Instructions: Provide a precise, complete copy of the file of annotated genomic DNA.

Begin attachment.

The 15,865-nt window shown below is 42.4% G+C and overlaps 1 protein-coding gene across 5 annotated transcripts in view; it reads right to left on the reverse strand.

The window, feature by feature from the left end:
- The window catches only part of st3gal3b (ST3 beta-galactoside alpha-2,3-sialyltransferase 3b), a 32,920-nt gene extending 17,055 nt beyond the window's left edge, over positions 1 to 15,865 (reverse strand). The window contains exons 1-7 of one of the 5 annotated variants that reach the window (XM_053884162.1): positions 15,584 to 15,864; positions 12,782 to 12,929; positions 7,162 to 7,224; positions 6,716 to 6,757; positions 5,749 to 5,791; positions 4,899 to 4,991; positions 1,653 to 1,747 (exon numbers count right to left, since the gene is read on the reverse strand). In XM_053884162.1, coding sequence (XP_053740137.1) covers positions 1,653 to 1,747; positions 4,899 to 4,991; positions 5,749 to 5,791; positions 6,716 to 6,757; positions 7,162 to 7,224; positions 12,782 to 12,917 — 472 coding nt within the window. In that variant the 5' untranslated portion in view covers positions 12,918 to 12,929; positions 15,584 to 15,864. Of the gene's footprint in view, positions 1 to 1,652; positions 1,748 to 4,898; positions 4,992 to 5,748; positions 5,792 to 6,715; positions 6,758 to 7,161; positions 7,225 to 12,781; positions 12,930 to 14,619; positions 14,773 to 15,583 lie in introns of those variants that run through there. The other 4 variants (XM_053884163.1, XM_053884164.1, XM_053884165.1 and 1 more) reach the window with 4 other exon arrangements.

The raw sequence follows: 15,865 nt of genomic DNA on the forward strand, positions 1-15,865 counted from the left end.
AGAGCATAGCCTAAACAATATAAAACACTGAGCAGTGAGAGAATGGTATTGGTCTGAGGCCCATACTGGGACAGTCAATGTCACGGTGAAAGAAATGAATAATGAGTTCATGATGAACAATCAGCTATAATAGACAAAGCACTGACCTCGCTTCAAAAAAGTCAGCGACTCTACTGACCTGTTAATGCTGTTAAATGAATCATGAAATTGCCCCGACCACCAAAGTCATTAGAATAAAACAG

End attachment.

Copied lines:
The 15,865-nt window shown below is 42.4% G+C and overlaps 1 protein-coding gene across 5 annotated transcripts in view; it reads right to left on the reverse strand.

The window, feature by feature from the left end:
- The window catches only part of st3gal3b (ST3 beta-galactoside alpha-2,3-sialyltransferase 3b), a 32,920-nt gene extending 17,055 nt beyond the window's left edge, over positions 1 to 15,865 (reverse strand). The window contains exons 1-7 of one of the 5 annotated variants that reach the window (XM_053884162.1): positions 15,584 to 15,864; positions 12,782 to 12,929; positions 7,162 to 7,224; positions 6,716 to 6,757; positions 5,749 to 5,791; positions 4,899 to 4,991; positions 1,653 to 1,747 (exon numbers count right to left, since the gene is read on the reverse strand). In XM_053884162.1, coding sequence (XP_053740137.1) covers positions 1,653 to 1,747; positions 4,899 to 4,991; positions 5,749 to 5,791; positions 6,716 to 6,757; positions 7,162 to 7,224; positions 12,782 to 12,917 — 472 coding nt within the window. In that variant the 5' untranslated portion in view covers positions 12,918 to 12,929; positions 15,584 to 15,864. Of the gene's footprint in view, positions 1 to 1,652; positions 1,748 to 4,898; positions 4,992 to 5,748; positions 5,792 to 6,715; positions 6,758 to 7,161; positions 7,225 to 12,781; positions 12,930 to 14,619; positions 14,773 to 15,583 lie in introns of those variants that run through there. The other 4 variants (XM_053884163.1, XM_053884164.1, XM_053884165.1 and 1 more) reach the window with 4 other exon arrangements.

The raw sequence follows: 15,865 nt of genomic DNA on the forward strand, positions 1-15,865 counted from the left end.
AGAGCATAGCCTAAACAATATAAAACACTGAGCAGTGAGAGAATGGTATTGGTCTGAGGCCCATACTGGGACAGTCAATGTCACGGTGAAAGAAATGAATAATGAGTTCATGATGAACAATCAGCTATAATAGACAAAGCACTGACCTCGCTTCAAAAAAGTCAGCGACTCTACTGACCTGTTAATGCTGTTAAATGAATCATGAAATTGCCCCGACCACCAAAGTCATTAGAATAAAACAG